Pope to get mixed welcome from Nazareth’s Muslims
Benedict stirred widespread criticism in the Muslim world in 2006 after he quoted a medieval Christian emperor who criticised some teachings of the Prophet Mohammed as "evil and inhuman."Nazareth – The streets of Nazareth are decked with flags to welcome Pope Benedict XVI, but some Muslims in the boyhood town of Jesus are still simmering over a row sparked by the pontiff three years ago.
Just a few metres from the Basilica of Annunciation, where the pope will pray during his visit to Nazareth on Thursday, a banner proclaims the Koranic verse: "Mohammed is the apostle of Allah and those with him are firm of heart against the unbelievers."
The sign was put up by members of the radical Ansar Allah group. "We do not forgive the pope his insults against Islam, even if he apologises," said Bilal Abu Nashin, a muezzin who is a member of the small movement.
Benedict stirred widespread criticism in the Muslim world in 2006 after he quoted a medieval Christian emperor who criticised some teachings of the Prophet Mohammed as "evil and inhuman".
Some Muslim leaders have called on the pontiff to apologise anew for the remarks during his eight-day Holy Land tour that began in Jordan on 8 May.
Ansar Allah leader Nizam Abu Salim claims the German-born pope "unleashed a crusade against Muslims".
He also sharply lashed out at the pope for his planned meeting with Israeli Prime Minister Benjamin Netanyahu at the basilica on Thursday.
The meeting will take place on the eve of the 61st anniversary of the Naqba – catastrophe – as Palestinians call the creation of the state of Israel, which led to 700,000 Palestinians being driven out or fleeing their homes.
Ansar Allah, which plastered posters claiming the pope is not welcome in Nazareth, demanded the construction of a mosque next to the basilica which was built at the site where Christians believe the Archangel Gabriel told the Virgin Mary she would conceive the son of God.
Every Friday, hundreds of Muslims attend prayers organised by the group outside the basilica.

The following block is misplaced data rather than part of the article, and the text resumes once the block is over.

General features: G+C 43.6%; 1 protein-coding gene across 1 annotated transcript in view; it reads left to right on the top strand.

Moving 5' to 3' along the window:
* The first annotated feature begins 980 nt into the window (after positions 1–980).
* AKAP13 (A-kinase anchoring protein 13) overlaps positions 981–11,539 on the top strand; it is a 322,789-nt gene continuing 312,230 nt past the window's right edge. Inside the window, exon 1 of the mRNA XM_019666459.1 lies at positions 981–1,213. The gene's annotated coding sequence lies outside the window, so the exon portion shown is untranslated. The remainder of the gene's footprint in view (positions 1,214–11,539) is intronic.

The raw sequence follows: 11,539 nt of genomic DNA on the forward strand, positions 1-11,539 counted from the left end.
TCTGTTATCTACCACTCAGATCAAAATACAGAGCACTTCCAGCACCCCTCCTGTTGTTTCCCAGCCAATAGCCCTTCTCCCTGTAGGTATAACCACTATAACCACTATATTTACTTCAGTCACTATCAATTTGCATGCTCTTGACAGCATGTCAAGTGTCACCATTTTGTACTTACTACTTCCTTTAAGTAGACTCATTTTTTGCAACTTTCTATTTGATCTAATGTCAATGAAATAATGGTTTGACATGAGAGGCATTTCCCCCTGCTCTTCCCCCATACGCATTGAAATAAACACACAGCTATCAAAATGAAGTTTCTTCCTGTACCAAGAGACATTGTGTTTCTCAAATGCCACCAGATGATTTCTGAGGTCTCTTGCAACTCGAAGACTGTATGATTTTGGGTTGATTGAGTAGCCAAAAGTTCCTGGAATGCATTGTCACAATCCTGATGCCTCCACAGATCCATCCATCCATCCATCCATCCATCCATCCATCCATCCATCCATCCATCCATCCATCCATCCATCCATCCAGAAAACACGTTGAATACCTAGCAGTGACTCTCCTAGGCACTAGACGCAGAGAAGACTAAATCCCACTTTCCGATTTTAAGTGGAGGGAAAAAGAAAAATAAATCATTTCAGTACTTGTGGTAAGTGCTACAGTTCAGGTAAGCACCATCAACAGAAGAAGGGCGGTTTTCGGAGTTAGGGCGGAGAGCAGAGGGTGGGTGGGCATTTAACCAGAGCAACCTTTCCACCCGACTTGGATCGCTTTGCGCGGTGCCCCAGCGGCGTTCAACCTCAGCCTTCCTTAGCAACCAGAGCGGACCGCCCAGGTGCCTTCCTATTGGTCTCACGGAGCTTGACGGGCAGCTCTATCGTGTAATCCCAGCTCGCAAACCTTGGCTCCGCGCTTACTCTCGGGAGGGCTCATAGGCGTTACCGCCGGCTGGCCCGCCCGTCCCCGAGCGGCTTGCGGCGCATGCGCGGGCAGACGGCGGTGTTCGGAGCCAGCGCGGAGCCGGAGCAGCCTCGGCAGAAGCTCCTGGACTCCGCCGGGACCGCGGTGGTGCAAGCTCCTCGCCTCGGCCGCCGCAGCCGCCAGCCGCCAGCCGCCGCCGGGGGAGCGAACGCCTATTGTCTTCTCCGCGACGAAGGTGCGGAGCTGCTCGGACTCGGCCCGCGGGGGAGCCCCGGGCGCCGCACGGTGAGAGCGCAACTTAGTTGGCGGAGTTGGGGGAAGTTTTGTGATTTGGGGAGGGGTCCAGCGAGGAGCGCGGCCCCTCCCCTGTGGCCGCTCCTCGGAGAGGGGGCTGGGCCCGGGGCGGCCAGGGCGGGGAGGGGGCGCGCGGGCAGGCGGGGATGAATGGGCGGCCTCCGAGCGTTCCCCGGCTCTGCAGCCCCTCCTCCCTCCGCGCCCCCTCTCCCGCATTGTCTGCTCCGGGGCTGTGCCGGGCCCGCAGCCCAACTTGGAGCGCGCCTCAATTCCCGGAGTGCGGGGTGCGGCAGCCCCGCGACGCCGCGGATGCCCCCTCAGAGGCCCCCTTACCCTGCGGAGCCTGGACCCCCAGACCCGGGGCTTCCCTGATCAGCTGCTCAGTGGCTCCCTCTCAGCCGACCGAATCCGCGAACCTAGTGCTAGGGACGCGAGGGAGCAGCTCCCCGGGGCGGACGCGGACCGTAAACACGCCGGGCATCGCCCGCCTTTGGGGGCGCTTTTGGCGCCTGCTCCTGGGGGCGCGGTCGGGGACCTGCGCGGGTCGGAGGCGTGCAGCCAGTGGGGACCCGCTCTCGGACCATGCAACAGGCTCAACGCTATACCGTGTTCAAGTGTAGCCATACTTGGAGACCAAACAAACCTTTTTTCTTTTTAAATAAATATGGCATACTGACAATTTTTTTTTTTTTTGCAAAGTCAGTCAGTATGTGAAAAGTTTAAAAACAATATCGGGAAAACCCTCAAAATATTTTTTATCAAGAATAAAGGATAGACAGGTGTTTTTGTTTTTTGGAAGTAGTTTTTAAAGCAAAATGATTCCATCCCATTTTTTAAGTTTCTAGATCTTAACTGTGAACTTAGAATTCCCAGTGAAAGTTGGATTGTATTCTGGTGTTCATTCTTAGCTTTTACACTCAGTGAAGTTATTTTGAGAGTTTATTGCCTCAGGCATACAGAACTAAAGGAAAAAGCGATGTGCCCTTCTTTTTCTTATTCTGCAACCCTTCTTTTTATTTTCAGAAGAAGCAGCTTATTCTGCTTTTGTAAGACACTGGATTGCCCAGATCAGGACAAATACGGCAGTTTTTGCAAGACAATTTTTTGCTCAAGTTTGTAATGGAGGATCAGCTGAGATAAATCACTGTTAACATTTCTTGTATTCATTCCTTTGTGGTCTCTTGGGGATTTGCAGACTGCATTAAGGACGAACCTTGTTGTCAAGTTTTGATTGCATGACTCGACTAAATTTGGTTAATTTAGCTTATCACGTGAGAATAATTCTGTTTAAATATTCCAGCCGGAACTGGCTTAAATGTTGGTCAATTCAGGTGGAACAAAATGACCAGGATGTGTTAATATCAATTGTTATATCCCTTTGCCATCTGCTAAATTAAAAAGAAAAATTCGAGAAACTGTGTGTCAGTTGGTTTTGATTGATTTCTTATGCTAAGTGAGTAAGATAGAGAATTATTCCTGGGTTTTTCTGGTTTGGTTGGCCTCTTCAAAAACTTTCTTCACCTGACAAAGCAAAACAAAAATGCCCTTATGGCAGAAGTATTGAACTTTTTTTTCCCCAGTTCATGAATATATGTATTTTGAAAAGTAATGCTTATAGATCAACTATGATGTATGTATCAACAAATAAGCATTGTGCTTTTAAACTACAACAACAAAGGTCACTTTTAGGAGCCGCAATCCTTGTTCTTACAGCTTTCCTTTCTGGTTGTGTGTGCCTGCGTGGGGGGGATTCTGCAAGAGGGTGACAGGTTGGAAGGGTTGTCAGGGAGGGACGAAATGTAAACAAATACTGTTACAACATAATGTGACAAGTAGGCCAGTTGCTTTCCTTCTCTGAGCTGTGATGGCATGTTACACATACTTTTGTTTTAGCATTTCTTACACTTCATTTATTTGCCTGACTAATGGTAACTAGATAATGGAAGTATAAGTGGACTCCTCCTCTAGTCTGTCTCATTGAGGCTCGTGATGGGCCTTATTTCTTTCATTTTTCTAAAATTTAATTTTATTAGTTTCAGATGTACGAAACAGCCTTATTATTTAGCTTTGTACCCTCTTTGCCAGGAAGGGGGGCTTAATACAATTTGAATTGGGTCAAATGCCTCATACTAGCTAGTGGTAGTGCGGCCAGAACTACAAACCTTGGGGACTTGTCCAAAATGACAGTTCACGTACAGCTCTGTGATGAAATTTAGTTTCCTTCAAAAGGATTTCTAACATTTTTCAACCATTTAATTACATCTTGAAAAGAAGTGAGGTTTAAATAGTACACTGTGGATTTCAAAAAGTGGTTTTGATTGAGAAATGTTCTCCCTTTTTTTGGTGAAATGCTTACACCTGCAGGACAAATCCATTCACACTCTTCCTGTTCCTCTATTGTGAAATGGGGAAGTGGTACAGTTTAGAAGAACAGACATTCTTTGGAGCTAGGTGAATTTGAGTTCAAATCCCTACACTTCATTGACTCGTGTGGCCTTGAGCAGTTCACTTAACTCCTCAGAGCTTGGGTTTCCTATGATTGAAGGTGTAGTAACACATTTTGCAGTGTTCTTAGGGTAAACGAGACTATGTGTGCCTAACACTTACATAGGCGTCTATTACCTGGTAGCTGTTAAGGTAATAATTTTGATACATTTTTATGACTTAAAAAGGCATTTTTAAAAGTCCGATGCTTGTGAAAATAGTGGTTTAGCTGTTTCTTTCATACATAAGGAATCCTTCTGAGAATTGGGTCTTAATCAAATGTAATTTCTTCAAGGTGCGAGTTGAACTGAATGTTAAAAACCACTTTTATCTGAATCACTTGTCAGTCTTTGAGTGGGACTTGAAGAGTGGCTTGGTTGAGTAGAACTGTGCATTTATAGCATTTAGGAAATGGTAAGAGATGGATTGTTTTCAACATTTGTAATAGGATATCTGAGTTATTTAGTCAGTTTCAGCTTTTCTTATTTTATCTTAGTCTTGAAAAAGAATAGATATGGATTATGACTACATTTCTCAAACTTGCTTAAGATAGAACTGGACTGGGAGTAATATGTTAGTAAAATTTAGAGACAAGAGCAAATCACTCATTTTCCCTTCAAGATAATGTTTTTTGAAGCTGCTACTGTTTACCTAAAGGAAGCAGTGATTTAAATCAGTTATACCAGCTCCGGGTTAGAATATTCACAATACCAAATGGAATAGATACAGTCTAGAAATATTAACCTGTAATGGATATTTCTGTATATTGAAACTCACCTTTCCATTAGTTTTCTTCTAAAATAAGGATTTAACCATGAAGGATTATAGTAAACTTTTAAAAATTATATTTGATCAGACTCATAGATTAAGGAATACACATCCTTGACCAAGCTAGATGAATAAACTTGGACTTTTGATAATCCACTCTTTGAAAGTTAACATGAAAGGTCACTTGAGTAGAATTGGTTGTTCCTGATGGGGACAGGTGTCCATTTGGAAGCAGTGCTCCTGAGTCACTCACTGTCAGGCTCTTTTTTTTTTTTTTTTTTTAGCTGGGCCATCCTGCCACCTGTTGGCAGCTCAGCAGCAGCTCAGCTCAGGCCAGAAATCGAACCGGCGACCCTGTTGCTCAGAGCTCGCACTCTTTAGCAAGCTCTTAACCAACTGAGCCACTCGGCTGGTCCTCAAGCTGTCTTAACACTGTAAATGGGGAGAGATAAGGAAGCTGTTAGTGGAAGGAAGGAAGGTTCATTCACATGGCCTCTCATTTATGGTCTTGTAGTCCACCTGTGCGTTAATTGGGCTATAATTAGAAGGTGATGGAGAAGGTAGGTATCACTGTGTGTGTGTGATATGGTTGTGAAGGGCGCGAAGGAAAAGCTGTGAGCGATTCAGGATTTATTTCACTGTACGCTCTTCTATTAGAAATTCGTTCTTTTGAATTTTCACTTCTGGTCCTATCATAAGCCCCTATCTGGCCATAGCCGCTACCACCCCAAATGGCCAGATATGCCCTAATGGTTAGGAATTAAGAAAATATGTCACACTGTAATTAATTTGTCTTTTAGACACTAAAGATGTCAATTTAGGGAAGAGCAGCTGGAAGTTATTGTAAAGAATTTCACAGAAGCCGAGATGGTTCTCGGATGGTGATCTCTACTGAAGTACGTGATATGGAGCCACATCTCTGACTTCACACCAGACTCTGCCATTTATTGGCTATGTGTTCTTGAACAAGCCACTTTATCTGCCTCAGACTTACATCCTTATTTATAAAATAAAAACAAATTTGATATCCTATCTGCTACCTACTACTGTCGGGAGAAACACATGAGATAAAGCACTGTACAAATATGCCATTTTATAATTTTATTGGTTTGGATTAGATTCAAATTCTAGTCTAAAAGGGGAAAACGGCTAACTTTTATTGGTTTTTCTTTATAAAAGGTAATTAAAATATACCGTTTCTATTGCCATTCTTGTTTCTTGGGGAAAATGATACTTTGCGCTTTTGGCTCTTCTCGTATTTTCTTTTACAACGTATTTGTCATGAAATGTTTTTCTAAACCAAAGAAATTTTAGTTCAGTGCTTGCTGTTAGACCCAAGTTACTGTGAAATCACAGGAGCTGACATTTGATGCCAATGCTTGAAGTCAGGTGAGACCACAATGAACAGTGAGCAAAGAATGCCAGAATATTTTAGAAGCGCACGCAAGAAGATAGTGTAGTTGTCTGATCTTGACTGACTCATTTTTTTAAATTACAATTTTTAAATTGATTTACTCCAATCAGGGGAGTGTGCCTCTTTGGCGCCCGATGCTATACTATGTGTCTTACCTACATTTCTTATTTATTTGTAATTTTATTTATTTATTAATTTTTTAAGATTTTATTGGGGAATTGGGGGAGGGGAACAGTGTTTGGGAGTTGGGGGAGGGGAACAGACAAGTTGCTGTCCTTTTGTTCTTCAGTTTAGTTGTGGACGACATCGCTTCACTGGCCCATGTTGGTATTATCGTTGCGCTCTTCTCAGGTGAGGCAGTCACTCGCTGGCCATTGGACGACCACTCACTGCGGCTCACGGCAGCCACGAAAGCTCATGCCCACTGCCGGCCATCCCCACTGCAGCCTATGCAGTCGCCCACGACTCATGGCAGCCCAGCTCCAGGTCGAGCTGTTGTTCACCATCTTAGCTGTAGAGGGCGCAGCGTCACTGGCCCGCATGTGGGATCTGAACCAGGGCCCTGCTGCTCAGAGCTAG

But the prayer leader at Al-Salam mosque, the city's largest which draws a crowd of 1,500 every Friday, insisted the majority of Nazareth's Muslims do not share Ansar Allah's views.
"Nazareth and its population are welcoming," said Diyaa Abu Ahmad. "We welcome the pope."
"Islam is a religion of forgiveness," he said, adding, however: "We expect apologies from the pope for his insults against Islam."
Abir Qobti, a spokeswoman for the municipality which bedecked the city in the Vatican's yellow and white colours, said Ansar Allah is just a tiny group, unrepresentative of the Muslim population.
"Anyone can criticise the pope's visit or stay away from the welcoming ceremony," she said, stressing though that most Muslims welcome the pontiff's visit.
And the city got a bonus in the form of a government budget to repair roads and build an amphitheatre where the pope will celebrate mass on Thursday.
"Nazareth as a whole benefits from the visit," said Qobti.
The largest Arab city in Israel, Nazareth has a population of 60,000, of whom 30 percent are Christians. Nationwide Christians make up only two percent of Israel's population of seven million.
Even the Christian community has had its reservations over the visit, and several clerics had initially urged the pontiff to boycott Israel over its December-January military offensive in the Gaza Strip that killed more than 1,400 Palestinians.
Abu Nashin insisted Muslims have no intention of causing "any trouble against Nazareth Christians" but said they do plan to demonstrate against the pope's visit following afternoon prayers on Wednesday.
Roman Catholic Patriarchal Vicar for Israel Giacinto-Boulos Marcuzzo said those opposed to the visit only make up a fraction of the Muslim community.
"We have freedom of expression in Israel and many people can say many things," he said.
"We have full confidence in Israeli security," stressed Latin Patriarch Fuad Twal.
AFP / Expatica